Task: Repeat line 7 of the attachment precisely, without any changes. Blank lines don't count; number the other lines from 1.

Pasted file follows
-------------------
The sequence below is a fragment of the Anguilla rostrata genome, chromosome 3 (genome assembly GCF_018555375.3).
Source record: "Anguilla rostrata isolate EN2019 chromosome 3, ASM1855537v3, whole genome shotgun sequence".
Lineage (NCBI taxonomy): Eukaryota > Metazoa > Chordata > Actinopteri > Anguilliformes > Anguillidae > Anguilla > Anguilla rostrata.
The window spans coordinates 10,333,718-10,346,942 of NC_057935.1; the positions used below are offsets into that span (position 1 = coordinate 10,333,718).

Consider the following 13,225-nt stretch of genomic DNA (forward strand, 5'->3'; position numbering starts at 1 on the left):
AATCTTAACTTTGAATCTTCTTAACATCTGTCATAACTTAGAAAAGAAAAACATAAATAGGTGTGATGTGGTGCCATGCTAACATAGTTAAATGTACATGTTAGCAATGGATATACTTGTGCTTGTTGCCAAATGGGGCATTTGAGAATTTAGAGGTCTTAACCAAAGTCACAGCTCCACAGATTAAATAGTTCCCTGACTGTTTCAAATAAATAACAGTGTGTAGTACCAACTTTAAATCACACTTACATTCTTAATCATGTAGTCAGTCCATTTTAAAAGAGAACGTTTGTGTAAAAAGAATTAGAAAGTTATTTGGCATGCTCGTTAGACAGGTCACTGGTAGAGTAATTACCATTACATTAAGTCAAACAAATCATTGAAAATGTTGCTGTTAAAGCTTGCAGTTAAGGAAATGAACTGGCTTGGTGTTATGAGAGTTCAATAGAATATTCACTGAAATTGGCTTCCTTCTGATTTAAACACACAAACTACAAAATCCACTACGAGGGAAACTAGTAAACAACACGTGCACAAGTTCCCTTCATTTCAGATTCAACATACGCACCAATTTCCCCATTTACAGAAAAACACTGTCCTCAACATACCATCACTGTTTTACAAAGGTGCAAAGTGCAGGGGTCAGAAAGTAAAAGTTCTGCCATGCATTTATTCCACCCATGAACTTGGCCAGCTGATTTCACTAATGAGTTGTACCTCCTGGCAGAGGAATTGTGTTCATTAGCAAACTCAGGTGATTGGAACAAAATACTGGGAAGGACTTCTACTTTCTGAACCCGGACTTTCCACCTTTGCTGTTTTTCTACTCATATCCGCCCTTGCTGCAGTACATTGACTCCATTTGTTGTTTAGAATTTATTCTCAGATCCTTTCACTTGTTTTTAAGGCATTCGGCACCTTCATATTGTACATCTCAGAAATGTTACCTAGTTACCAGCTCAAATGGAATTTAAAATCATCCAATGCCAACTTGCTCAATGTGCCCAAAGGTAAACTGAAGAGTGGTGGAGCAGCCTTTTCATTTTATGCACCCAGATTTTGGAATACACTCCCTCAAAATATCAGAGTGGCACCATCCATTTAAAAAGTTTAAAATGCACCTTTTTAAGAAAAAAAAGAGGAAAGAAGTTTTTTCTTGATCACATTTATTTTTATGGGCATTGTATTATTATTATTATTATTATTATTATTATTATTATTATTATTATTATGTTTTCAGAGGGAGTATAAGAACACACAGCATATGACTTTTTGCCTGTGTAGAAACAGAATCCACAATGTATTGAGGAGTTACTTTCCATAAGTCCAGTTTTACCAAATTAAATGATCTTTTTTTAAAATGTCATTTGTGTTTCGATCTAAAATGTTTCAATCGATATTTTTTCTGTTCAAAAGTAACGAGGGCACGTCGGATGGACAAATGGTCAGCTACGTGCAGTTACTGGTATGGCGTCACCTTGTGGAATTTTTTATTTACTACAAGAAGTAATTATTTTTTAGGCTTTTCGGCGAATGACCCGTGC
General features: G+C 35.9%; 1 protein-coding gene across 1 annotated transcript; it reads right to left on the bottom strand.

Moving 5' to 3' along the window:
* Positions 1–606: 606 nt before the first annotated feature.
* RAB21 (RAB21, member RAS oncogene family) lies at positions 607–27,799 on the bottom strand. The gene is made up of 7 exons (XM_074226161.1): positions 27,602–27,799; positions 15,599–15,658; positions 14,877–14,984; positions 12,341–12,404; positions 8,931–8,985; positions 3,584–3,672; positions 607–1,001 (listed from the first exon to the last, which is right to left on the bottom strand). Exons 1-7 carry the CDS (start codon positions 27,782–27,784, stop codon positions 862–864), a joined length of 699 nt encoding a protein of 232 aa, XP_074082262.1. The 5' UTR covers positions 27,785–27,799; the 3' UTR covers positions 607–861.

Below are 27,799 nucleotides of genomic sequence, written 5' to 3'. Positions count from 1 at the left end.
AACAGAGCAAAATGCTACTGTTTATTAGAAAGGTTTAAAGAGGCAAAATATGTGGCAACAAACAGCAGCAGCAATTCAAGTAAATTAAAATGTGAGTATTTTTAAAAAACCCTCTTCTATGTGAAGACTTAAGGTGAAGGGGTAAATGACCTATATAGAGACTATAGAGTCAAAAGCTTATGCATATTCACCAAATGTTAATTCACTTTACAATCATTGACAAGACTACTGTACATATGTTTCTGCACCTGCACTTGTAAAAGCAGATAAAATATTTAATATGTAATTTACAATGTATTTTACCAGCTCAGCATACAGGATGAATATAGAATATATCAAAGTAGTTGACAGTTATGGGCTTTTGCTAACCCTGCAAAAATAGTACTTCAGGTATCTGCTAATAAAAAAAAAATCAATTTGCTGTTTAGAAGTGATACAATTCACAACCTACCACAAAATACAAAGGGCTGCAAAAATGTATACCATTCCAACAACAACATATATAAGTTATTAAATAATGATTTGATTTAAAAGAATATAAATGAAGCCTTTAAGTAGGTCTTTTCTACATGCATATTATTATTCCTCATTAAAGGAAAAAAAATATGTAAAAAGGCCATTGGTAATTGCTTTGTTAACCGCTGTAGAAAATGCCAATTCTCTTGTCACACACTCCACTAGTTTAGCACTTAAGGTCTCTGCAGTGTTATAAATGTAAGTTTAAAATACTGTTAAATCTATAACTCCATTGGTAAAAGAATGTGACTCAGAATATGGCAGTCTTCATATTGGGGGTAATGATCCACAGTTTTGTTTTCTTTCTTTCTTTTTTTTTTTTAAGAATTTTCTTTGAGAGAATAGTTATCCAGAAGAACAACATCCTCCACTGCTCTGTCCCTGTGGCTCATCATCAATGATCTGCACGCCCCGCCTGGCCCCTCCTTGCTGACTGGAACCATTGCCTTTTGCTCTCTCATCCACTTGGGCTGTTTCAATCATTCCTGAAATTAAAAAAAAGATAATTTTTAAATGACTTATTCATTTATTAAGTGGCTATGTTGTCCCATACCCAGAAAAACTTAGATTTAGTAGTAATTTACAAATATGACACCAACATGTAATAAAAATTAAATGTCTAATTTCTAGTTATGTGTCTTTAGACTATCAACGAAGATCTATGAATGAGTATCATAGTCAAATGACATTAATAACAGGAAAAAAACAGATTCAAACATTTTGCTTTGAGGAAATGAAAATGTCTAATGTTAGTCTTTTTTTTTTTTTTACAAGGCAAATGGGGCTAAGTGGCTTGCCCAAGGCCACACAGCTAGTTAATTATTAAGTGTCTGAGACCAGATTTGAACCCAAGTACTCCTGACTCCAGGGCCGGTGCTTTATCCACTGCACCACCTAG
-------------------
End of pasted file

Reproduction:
General features: G+C 35.9%; 1 protein-coding gene across 1 annotated transcript; it reads right to left on the bottom strand.